If you’re unlucky enough to be working from something more complex, your only remaining option may be Photoshop’s powerful suite of masking tools, or, heaven forbid, the eraser tool. More recent versions of Photoshop have added some very powerful selection/masking tools, and have even added things like the “Refine Edge” tool, which help you do in minutes what previous Photoshop professionals worked hours to accomplish.

If you get to this point, and you are contemplating simply using the eraser tool to clean up an element or remove a background, please… STOP. The eraser may be fine for super-quick, one-off things, but if there’s even a remote chance you’ll have to return to the file for any reason ever again, I strongly, strongly suggest you use layer masks instead. With layer masks, you’re merely hiding parts of the image, rather than completely destroying those parts as you do with the eraser tool.

These last two cases are where you’d simply turn the file around and send it back to the designer with a slab of raw beef and a starving Rottweiler, along with a note that demands they either get you a useable PSD, or you tie the beef around their neck and let the dog loose.

The above should cover most of what you’ll see, as there’s little reason to use anything other than PNGs anymore, however…

You, Rastered!

Aliased White Matte on Black BackgroundFirst, if for some reason you’re stuck with the GIF file format—meaning a limited-palette raster image with no true alpha channel—and your designer is a masochist who likes putting complex backgrounds behind transparent elements, the key thing to remember is how your matte-color and anti-aliasing works. The big problem with transparent GIF images is fringe, which is the little “halo” around the edges of the image where it blends with the background or “matte” color. This matte color can be anything, but it has to be a solid color. If you use a transparent GIF with a white matte on a page with a black background, you’ll see the white fringe around the edge.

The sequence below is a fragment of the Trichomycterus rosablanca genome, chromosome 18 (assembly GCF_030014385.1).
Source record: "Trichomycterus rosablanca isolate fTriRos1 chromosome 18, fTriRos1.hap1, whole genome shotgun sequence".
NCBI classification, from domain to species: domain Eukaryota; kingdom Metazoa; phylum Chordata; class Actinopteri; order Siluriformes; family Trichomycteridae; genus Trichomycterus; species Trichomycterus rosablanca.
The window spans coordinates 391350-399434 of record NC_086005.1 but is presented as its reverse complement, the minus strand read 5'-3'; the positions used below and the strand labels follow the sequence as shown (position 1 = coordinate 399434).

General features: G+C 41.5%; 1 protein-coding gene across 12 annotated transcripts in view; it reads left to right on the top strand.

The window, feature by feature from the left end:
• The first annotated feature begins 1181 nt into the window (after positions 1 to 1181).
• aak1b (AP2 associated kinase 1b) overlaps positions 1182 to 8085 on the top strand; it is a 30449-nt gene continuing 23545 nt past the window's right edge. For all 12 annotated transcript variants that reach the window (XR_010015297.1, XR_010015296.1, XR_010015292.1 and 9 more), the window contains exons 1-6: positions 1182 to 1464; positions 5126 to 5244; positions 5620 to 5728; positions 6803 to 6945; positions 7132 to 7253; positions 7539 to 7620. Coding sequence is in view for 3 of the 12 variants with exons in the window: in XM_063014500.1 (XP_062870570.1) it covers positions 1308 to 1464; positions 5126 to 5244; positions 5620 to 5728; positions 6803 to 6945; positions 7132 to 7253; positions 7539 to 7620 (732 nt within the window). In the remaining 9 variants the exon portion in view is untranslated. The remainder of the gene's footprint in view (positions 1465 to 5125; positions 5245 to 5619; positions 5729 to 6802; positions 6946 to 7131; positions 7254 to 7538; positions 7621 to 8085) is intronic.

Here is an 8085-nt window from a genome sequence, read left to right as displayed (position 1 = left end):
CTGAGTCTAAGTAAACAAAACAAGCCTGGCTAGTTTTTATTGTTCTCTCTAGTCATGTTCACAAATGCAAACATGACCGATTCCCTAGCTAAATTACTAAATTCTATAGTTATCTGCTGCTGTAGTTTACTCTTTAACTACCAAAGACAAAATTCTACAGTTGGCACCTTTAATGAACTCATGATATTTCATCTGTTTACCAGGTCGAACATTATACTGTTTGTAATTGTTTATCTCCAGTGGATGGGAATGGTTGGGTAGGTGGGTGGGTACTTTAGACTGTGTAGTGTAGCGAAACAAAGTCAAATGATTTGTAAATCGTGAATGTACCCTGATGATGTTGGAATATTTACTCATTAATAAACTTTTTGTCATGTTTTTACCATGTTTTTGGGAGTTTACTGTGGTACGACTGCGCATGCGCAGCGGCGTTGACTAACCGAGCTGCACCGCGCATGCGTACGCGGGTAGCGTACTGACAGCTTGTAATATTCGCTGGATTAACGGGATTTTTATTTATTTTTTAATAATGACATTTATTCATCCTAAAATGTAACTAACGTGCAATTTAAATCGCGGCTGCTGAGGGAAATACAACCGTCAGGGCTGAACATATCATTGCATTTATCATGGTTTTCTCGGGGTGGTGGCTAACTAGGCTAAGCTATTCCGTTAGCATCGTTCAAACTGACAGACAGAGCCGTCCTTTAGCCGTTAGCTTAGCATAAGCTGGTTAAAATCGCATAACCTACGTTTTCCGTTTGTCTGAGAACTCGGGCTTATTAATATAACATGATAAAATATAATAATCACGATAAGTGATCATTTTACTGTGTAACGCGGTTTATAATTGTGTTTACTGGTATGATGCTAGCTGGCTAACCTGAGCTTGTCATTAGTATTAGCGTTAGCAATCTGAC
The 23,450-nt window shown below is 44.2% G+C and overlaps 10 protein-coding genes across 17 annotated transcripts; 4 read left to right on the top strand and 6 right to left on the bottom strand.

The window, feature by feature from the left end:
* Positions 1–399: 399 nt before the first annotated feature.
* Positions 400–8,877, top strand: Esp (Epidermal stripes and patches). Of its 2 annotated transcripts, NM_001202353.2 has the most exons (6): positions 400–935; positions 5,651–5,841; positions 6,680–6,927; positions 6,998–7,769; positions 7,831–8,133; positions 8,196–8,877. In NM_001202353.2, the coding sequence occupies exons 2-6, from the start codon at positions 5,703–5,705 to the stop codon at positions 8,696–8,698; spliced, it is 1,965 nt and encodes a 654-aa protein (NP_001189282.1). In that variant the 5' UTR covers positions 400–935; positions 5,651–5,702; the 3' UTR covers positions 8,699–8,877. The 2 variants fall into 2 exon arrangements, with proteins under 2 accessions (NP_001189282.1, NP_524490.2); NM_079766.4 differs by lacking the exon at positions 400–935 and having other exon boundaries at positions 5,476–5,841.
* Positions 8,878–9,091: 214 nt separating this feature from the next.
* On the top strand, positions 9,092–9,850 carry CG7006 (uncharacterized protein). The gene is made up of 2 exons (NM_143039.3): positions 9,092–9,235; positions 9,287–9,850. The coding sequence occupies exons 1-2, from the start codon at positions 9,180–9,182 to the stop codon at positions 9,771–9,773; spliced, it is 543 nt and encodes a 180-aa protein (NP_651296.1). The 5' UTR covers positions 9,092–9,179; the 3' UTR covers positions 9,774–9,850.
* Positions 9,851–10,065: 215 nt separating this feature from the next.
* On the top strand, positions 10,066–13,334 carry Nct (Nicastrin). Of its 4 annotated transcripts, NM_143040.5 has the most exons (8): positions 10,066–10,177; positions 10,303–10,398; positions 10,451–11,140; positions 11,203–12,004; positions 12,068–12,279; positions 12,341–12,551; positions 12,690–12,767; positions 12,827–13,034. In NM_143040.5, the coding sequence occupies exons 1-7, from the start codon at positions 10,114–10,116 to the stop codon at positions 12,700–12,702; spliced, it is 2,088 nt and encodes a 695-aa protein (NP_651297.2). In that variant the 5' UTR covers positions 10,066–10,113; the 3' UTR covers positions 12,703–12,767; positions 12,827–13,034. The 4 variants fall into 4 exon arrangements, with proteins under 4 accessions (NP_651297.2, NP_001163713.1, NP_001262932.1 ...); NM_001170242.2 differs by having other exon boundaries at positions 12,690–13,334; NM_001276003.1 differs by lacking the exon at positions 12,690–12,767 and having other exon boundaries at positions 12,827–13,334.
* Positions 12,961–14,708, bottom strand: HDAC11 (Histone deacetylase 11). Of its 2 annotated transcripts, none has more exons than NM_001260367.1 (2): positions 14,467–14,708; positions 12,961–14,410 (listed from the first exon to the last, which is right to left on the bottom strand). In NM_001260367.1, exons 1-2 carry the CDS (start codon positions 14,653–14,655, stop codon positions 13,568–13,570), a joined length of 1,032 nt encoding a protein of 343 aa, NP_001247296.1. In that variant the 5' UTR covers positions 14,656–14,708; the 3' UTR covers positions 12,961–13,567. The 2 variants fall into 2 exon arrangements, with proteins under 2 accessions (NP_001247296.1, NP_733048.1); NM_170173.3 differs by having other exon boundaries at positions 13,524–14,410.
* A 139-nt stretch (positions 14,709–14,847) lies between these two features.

Gray Matte on Gradient BackgroundIn some cases, there’s just no avoiding fringe, and you may have to go back to your designer and ask them to redesign it to remove the complex background. However, if the background is a simple and subtle gradient, or if you have a complex background that is nevertheless fairly uniform in color, you might be able to get away with it.

If you know where on the gradient your image will sit, you can pick a matte color in the middle of that area of the gradient. You might get a little fringe on the top or bottom, but hopefully, if the gradient is subtle enough, it won’t really be noticeable.

Likewise, if your complex, say patterned background is fairly uniform in color, picking a happy medium between the major colors might give you fringe that is nearly undetectable.

If you find these methods helpful, or if you have your own methods of dealing with extracting transparent images from Photoshop layouts, please let us hear about it in the comments!